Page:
|You Are Not the Flurb Messiah
Whither the Flurb Messiah? Even as Amtgard is not lacking in those who profess a love for roleplay, the inability of roleplayers to reach the promised land is persistent year after year. Why? The game is not necessarily structured for or against roleplay. Regarding the rules themselves, they are today more flexible than ever in permitting all kinds of roleplay, and yet actual roleplay seems permanently consigned to the back of the Amtgard bus. When it does exist, it emerges on what amount to roleplay reservations. Sure, people might talk about Knoblander or roleplay taverns, but by and large these are myths whispered to flurb children as they are tucked in at night. On a daily basis in the parks of Amtgard where the game lives and dies, the search for roleplay reveals an apocalyptic landscape. Some try to scratch out a roleplay living from this unfruitful earth, but even these hardy souls reconcile themselves to a game where their persona, such as it is, amounts to a tunic and perhaps a name. The rest don’t even try, and instead wait for the one who will restore roleplay and make it safe for them to thee and thou with their heads held high. They wait for a messiah who never comes.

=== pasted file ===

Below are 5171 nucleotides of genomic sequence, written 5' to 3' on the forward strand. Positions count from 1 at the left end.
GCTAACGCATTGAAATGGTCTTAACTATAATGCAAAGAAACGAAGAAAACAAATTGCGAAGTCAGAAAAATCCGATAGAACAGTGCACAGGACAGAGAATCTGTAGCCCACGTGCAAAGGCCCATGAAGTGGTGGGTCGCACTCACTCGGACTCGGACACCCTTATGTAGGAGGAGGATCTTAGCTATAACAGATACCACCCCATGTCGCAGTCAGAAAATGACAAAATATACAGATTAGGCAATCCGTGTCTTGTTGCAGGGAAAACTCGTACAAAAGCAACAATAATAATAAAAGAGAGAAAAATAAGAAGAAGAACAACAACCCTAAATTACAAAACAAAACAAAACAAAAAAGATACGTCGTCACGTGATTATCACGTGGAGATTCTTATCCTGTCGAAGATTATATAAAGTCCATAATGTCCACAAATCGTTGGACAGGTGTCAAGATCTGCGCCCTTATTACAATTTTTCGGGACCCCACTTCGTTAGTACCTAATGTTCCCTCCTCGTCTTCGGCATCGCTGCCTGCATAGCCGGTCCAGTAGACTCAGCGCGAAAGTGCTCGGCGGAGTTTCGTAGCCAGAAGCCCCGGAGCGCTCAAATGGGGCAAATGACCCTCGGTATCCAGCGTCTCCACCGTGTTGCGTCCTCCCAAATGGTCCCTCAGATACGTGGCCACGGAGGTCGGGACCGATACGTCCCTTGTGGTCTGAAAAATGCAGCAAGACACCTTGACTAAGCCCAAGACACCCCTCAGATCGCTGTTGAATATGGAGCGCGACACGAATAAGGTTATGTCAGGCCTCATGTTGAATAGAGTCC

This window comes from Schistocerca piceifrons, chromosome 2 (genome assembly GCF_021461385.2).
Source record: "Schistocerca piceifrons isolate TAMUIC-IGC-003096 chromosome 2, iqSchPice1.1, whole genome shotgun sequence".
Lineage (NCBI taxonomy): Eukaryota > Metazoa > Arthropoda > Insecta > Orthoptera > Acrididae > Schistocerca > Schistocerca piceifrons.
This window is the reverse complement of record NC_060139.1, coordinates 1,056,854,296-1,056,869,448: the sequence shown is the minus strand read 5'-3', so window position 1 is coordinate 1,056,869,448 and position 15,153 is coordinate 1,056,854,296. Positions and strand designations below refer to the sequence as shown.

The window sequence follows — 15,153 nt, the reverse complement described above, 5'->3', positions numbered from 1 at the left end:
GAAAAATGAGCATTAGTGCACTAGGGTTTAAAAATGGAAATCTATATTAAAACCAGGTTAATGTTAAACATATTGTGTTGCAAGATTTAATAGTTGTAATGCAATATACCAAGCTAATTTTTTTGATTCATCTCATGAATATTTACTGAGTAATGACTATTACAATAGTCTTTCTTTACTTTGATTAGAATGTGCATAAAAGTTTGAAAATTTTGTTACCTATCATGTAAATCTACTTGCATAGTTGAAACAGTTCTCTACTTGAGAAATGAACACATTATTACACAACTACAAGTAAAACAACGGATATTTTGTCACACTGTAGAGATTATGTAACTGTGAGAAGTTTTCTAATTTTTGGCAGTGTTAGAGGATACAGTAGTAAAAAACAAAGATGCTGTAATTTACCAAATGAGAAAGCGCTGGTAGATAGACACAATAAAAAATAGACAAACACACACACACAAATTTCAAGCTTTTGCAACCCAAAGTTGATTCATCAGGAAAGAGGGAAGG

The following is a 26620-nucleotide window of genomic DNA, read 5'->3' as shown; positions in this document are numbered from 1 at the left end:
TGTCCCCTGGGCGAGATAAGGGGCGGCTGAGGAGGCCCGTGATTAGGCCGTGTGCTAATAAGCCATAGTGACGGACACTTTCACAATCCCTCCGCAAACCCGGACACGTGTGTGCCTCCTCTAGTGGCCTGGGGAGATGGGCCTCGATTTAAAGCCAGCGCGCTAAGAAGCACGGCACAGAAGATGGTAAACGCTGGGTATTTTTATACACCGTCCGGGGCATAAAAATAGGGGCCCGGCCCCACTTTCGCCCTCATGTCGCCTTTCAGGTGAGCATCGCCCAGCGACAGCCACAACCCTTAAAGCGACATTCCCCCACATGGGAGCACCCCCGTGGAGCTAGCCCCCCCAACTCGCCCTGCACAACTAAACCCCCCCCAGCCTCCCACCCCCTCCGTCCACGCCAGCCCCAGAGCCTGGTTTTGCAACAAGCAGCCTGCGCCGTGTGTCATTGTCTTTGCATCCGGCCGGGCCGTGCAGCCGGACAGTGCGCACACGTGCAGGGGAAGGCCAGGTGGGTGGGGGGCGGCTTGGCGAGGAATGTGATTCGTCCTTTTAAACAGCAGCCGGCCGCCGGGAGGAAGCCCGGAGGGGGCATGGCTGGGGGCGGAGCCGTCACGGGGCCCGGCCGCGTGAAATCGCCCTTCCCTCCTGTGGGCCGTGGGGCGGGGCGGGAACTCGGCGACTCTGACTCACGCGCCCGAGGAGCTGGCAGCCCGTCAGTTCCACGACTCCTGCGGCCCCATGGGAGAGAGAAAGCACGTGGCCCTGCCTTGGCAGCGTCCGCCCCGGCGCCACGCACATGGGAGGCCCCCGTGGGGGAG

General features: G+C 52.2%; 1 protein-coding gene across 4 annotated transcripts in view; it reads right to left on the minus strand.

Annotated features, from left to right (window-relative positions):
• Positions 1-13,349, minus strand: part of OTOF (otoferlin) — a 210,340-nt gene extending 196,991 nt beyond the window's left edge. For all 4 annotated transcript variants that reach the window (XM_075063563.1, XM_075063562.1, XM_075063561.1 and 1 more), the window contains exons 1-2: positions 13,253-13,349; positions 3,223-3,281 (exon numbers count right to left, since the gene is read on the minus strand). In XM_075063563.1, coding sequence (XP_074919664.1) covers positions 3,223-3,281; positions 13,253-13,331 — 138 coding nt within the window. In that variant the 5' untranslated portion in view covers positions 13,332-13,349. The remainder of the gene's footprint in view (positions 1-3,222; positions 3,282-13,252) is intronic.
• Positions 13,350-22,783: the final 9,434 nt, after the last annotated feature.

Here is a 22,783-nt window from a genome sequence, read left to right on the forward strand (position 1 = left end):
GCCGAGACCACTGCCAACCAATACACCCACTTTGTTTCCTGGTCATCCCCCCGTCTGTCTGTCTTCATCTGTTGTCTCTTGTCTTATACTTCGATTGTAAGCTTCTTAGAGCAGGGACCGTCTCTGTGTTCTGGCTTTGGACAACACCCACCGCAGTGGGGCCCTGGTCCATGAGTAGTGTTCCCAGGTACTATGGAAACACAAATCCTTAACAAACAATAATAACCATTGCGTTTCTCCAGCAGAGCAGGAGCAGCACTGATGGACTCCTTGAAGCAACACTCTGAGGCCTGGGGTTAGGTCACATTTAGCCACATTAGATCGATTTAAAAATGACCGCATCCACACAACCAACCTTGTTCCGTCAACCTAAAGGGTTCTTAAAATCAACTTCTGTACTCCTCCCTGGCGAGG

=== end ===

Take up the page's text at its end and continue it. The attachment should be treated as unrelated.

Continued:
It is thus that the leitmotif of flurb consciousness is despair. Although Amtgard was never a strong vehicle for roleplay, it is commonly believed by flurbs that the old days were better. Roleplay today is seen as diminished from its lofty heritage. As for the future, it will necessarily be worse as those who do not actively promote roleplay appear to be the ones most able to leave their imprint upon the game. Faith in halcyon days of lost promise is easy to internalize for flurbs, many of whom brought their dreams of roleplay to Amtgard believing that the game would accept and incorporate them without difficulty. Even the best of welcomes would have been insufficient to reconciling the imperfect fit of Amtgard with these roleplay dreams. As it happens, many flurbs did not receive the best of welcomes. Those who did, believing they had to choose between Amtgard and roleplay, left their dreams behind.